Well, there was an instance of that not so very long ago with Cole Porter’s I Get a Kick Out of You, which was an enormous hit.

ND:
Yes, yes.

PM:
So sometimes those songs can break through, and the lyric is pertinent to the moment, isn’t it?

ND:
Uh-huh, yes.

PM:
Of all the songs that you’ve written, do you have a particular favourite, or is that an impossible question?

ND:
It’s difficult, I suppose if I had to sum up my entire writing career with one song and say, well that would be the only song that you’ve written, and just to leave it at that, I suppose it would be a song called I Am … I Said. But again, it is difficult, you have – you’re so non-objective about the music that you write. I find songs that I like very much that people don’t care for very much, and songs that I never really considered very important that people adore, and so it’s very difficult.

PM:
Your latest album is called Serenade, it’s a recently released album on the CBS label, and all the songs you’ve written.

ND:
Yes, yes, that’s right.

PM:
How long does it take you to write for an album, how long would it take you?

ND:
Well, this particular album, the writing and the recording took almost a year. I’m not a very fast writer, I take a lot of time with each song, and – I’ve written songs in a matter of a few hours, and some songs have taken months and months to write.

PM:
This one took a year, this particular album?

ND:
This album took a year, yes.

PM:
Well, we’re going to hear a track from it now, it’s called (trips over words) – Rosemary’s Wine we’re going to play, sung by Neil Diamond from the album Serenade on the CBS label. And we’ll couple this with a request to a gentleman in hospital who’s recently had an operation, and we wish him well. Well, quite a number of people wish him well, his name is John Cosgrove and he’s in Ward C of the Royal Masonic Hospital, Ravenscourt Park in Hammersmith. And good wishes come to you from your friends:- Tom the Song, Philip the Barber, John the Nose, Terry the Oats –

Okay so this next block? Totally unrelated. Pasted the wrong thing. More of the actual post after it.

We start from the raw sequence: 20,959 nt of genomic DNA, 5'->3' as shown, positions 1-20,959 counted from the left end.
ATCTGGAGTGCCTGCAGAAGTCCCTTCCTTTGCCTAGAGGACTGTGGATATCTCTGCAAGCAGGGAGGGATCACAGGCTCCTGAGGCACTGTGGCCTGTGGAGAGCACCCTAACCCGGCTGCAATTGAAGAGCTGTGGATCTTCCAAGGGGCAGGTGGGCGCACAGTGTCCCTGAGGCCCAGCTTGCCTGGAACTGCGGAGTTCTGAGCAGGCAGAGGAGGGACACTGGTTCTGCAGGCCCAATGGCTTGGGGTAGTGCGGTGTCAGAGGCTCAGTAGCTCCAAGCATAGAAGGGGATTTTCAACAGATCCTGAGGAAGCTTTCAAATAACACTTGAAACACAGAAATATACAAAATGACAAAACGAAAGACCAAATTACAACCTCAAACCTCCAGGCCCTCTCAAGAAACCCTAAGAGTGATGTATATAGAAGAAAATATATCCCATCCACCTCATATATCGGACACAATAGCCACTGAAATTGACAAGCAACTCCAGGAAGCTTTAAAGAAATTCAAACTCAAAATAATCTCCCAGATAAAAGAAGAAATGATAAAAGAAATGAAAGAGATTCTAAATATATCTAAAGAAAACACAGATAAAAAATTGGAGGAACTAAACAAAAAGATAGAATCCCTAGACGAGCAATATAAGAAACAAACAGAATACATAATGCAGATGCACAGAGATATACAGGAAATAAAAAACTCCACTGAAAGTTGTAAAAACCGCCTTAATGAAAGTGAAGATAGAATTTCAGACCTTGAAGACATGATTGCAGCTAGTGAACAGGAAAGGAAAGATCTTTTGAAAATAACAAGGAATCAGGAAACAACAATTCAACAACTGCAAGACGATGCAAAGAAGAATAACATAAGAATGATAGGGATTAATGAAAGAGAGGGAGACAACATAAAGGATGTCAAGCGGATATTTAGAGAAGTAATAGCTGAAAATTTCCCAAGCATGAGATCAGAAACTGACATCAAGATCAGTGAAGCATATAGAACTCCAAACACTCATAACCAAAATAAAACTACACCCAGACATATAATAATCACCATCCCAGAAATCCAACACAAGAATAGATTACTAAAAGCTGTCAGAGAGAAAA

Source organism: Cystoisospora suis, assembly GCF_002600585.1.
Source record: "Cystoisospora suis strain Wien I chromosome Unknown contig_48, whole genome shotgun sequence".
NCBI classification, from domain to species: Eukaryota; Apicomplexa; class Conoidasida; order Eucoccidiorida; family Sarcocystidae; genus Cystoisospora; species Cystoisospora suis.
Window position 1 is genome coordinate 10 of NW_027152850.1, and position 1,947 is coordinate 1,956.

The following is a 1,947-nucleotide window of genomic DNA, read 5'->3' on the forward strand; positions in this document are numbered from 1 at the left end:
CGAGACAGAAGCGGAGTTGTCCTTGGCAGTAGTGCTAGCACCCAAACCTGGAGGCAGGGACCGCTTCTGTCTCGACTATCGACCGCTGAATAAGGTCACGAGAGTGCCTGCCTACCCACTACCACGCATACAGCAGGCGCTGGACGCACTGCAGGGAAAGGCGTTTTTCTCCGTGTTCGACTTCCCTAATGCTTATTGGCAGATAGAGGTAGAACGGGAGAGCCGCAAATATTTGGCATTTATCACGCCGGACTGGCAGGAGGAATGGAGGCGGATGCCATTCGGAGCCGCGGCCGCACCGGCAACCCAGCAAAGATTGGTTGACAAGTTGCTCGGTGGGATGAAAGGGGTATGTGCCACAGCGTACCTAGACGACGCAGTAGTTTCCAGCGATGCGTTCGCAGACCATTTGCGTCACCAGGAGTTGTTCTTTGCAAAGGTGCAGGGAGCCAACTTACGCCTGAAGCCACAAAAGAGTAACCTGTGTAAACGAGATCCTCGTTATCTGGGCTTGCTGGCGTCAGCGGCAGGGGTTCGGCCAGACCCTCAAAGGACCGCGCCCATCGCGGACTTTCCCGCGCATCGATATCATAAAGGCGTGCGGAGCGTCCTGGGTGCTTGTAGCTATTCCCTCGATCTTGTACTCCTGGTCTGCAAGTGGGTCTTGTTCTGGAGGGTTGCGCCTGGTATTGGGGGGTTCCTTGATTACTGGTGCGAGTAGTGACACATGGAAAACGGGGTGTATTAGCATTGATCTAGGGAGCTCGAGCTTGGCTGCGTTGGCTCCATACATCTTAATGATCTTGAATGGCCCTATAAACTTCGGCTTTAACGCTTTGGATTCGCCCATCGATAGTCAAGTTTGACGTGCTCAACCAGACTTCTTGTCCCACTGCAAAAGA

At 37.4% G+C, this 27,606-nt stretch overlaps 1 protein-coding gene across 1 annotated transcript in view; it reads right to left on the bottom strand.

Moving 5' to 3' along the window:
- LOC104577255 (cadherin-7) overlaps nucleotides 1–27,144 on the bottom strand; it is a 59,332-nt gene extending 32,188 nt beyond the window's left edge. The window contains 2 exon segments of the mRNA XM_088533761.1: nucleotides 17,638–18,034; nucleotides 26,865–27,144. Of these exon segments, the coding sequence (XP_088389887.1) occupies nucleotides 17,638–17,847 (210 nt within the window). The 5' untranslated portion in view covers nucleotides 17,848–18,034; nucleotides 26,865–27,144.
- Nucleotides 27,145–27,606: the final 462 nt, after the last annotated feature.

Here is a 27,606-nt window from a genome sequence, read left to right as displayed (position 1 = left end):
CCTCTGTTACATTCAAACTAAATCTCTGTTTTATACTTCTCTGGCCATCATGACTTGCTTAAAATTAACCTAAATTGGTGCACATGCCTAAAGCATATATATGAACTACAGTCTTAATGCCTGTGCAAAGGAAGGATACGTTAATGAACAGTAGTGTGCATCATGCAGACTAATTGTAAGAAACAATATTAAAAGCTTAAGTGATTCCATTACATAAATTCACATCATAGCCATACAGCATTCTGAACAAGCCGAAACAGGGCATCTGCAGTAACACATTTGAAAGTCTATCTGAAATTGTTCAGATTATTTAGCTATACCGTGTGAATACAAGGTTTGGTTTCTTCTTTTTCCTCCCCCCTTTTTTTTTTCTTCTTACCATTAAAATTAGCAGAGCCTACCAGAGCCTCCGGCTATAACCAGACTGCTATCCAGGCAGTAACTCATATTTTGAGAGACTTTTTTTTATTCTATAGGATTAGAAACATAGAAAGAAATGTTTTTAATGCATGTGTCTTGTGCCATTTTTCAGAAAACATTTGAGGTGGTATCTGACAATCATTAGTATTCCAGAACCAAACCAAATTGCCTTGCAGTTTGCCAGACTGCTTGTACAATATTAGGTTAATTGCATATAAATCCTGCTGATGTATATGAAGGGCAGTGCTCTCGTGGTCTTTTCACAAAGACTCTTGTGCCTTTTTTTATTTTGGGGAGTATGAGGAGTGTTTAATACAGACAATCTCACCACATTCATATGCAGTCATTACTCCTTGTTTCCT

ND (in background):
And Neil the Singer!

PM (chuckles):
Neil the Singer! Pam the Wife, mustn’t forget her, and all the lads at Peeps (?sp). And we wish you well, John Cosgrove, and I’m sure you’re going to enjoy this record by Neil the Singer – Neil Diamond with Rosemary’s Wine.

PM:
Rosemary’s Wine by Neil Diamond, written by Neil Diamond and sung by Neil Diamond from Neil Diamond’s recently released album called Serenade, recently released on the CBS label. I love that arrangement, it’s beautiful.

ND:
Thank you.

PM:
We’ll talk more to Neil, but first hear this.

PM:
Just coming up to fourteen minutes past eleven, and this is our last little piece of chat with Neil Diamond. But before you leave, Neil, I don’t know very much about your – um – you are married, aren’t you?

ND:
Yes, I am, yes.

PM:
And do you have any kids at all?

ND:
Yes, I have a few of them!

PM:
How many have you got?

ND:
Three.

PM:
Oh, great, yes.

ND:
Fabulous.

PM:
And you live in California?

ND:
I live in Los Angeles – home of the earthquake and smog!

PM:
And 80 degrees at the moment!

ND:
80 degrees today, yes.

PM:
Looking forward to going back there, I’m sure!

ND:
Yes, actually I am looking forward to getting back.

PM:
Getting away from the winter and back to the summer!

ND:
Yeah.

PM:
Do you have any, apart from songwriting, do you have any time for any hobbies or pastimes at all?

ND:
Well, I do, I do get into some things here and there, I like to play chess, and I have, in the last two years since I haven’t been performing, been doing quite a bit of reading – um – very simple things, you know.

PM:
You’re not the type that likes to perhaps sit down and read a thriller, do you like thrillers? A lot of people like to relax with thrillers.

ND:
Er – no, you know, I prefer to see those type of films, but I’ve never really gotten into those books. No, I read – er – oh, very strange reading habits – everything that I haven’t read as a child in school and – er – is interesting – mostly non-fiction books, adventure stories and that kind of thing.

PM:
The true thing, in other words.

ND:
Yeah.

PM:
Well, Neil, thank you very much indeed for joining us, and we hope it won’t be too long before you come back to Britain. I think you aim to come here in the spring, that right?

ND:
Yes, I hope to, and thank you very much for having me.

PM:
Been a pleasure. Thank you very much indeed.